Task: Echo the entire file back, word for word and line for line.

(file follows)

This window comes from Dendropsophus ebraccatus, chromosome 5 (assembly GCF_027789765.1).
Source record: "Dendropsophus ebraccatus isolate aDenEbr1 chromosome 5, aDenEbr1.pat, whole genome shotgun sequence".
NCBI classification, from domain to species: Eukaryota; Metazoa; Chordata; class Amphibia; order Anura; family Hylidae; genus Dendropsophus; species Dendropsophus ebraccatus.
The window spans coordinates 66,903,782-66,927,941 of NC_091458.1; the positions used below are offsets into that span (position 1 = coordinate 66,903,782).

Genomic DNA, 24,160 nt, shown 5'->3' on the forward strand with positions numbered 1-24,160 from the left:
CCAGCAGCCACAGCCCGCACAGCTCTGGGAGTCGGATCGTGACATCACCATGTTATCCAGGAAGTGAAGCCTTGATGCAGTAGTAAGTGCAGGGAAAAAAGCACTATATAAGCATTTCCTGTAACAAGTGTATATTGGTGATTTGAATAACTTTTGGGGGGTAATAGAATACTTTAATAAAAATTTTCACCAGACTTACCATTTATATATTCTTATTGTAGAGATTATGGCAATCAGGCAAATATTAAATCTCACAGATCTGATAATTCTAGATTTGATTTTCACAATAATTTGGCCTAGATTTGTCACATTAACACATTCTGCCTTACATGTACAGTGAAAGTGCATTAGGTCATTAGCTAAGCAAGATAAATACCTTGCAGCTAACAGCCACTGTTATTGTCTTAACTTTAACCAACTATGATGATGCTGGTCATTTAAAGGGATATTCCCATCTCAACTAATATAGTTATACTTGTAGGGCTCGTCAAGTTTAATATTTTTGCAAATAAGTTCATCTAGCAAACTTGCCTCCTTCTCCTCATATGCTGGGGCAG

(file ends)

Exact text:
This window comes from Dendropsophus ebraccatus, chromosome 5 (assembly GCF_027789765.1).
Source record: "Dendropsophus ebraccatus isolate aDenEbr1 chromosome 5, aDenEbr1.pat, whole genome shotgun sequence".
NCBI classification, from domain to species: Eukaryota; Metazoa; Chordata; class Amphibia; order Anura; family Hylidae; genus Dendropsophus; species Dendropsophus ebraccatus.
The window spans coordinates 66,903,782-66,927,941 of NC_091458.1; the positions used below are offsets into that span (position 1 = coordinate 66,903,782).

Genomic DNA, 24,160 nt, shown 5'->3' on the forward strand with positions numbered 1-24,160 from the left:
CCAGCAGCCACAGCCCGCACAGCTCTGGGAGTCGGATCGTGACATCACCATGTTATCCAGGAAGTGAAGCCTTGATGCAGTAGTAAGTGCAGGGAAAAAAGCACTATATAAGCATTTCCTGTAACAAGTGTATATTGGTGATTTGAATAACTTTTGGGGGGTAATAGAATACTTTAATAAAAATTTTCACCAGACTTACCATTTATATATTCTTATTGTAGAGATTATGGCAATCAGGCAAATATTAAATCTCACAGATCTGATAATTCTAGATTTGATTTTCACAATAATTTGGCCTAGATTTGTCACATTAACACATTCTGCCTTACATGTACAGTGAAAGTGCATTAGGTCATTAGCTAAGCAAGATAAATACCTTGCAGCTAACAGCCACTGTTATTGTCTTAACTTTAACCAACTATGATGATGCTGGTCATTTAAAGGGATATTCCCATCTCAACTAATATAGTTATACTTGTAGGGCTCGTCAAGTTTAATATTTTTGCAAATAAGTTCATCTAGCAAACTTGCCTCCTTCTCCTCATATGCTGGGGCAG